Beyond the Gaze: Working Practices, Safety and Regulation of Internet Based Sex Workers in the UK – ESRC (2015-2018)
Dr Rosie Campbell and I have been funded by the ESRC to investigate how digital technologies have affected the sex industry. So far, the research team has conducted a survey with sex workers and customers, and interviews with sex workers, police officers across forces in England, Wales, Northern Ireland and Scotland, and key players in web design/marketing for platforms.
This study will lead to the development of an outreach info service for sex workers via the internet and a Netreach toolkit for good practice guidance on models of internet outreach and work with internet based sex workers.
2022 (edited collection with Paul Ryan and Kathryn McGarry) Sex Work, Labour & Relations: New Directions & Reflections
2022 (edited collection with Debbie Jones) International Perspectives on Student Sex Work Palgrave.
2021 (with Rosie Campbell) Sex work and Hate Crime; Palgrave
2021 (with Matt Hopkins and Lucy Neville) Acid crime, Palgrave Pivot.
Also see key Home Office report
2020 Sanders, T., Brents, B., Wakefield, C., Paying for Sex in the Digital Age. UK and US perspectives, Routledge
2017 Sanders, T., Scoular, J., Campbell, R., Pitcher, J., Cunningham, S Internet sex work: Beyond the Gaze, Palgrave, London
- Sanders, T., Scoular, J., and Campbell R (2022) Sex work, hate crime and the criminal law Journal of Criminal Law ‘Public Space, Violence, and Sexuality’. Vol 86, 2, https://doi.org/10.1177/00220183221086679 OPEN ACCESS
- Hassan, R., Sanders, T., Gichuna, S., Campbell, R., Mutonyi, M., & Mwangi, P. (2021). Informal settlements, Covid-19 and sex workers in Kenya. Urban Studies. https://doi.org/10.1177/00420980211044628
- Huysamen, M and Sanders, T (2021) Institutional Ethics Challenges to Sex Work Researchers: Committees, Communities and Collaboration Sociological Research Online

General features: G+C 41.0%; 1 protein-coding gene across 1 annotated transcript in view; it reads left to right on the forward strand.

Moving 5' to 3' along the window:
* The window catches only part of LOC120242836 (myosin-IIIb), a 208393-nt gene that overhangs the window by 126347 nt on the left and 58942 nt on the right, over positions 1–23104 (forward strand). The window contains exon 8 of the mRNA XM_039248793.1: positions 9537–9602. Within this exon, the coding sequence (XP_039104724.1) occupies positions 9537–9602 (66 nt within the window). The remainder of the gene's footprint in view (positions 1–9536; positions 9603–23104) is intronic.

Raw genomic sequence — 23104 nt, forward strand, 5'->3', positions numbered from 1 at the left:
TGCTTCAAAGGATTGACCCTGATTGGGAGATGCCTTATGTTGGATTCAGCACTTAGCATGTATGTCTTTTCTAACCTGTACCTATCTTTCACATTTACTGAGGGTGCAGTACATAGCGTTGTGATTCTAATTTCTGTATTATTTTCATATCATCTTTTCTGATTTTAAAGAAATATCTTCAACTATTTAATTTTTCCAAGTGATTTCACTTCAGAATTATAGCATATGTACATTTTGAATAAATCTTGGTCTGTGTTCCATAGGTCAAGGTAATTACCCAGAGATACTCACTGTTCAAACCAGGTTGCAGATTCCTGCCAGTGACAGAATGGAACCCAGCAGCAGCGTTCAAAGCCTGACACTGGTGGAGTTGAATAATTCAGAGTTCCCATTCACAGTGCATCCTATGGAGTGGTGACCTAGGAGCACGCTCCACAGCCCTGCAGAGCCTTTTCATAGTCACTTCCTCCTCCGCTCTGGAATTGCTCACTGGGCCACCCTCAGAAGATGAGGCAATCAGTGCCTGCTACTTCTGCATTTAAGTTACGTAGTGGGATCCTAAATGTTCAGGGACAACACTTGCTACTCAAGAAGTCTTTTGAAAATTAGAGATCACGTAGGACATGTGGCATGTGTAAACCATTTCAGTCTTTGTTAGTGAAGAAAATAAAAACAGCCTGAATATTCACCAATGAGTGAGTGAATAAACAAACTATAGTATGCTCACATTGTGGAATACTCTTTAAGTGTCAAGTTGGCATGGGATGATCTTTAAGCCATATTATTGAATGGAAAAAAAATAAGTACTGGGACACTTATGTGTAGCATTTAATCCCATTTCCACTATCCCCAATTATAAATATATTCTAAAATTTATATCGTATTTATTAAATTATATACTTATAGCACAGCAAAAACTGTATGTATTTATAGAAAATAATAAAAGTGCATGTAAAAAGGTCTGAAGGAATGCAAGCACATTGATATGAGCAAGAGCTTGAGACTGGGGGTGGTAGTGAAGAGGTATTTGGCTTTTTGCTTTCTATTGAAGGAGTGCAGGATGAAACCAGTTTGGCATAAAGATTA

- Sanders, T., Brooks-Gordon, B., Vajozovic, D., Mulvhill, N (2020) Policing Vulnerability in Sex Work: The Harm Reduction Compass Model Policing and Society , DOI: 10.1080/10439463.2020.1837825
- Gichuna, S., Hassan, R., Sanders, T., Campbell, R., Mutonyi, M., & Mwangi, P. (2020). Access to Healthcare in a time of COVID-19: Sex Workers in Crisis in Nairobi, Kenya. Global Public Health, 15(10), 1430-1442.
- Scoular, J.,Pitcher, J Sanders, T., Campbell, R and Cunningham S (2019) Beyond the Gaze and well Beyond Wolfenden: The Practices and Rationalities of Regulating and Policing Sex Work in the Digital Age Journal of Law and Society online first May 20th 2019 https://doi.org/10.1111/jols.12155 OPEN ACCESS
- Platt, L., Grenfell, P Meiksin,R., Elmes, J., Sherman, SG,., Sanders, T., Mwangi, P., Crago, AM (2018) Associations between sex work laws and sex workers’ health: A systematic review and meta-analysis of quantitative and qualitative studies PLOS Medicine OPEN ACCESS https://journals.plos.org/plosmedicine/article? DOI: 10.1371/journal.pmed.1002680
I am happy to accept applications to supervise PhDs on the following topics:
- Crime and gender
- Regulation and the sex industry
- Gender/crime policy & practice
- Women in the cjs
- Acid/weapon crime
- Understanding Criminological Research (Undergraduate)
- Dean of Research and Enterprise College Arts, Social Science and Humanities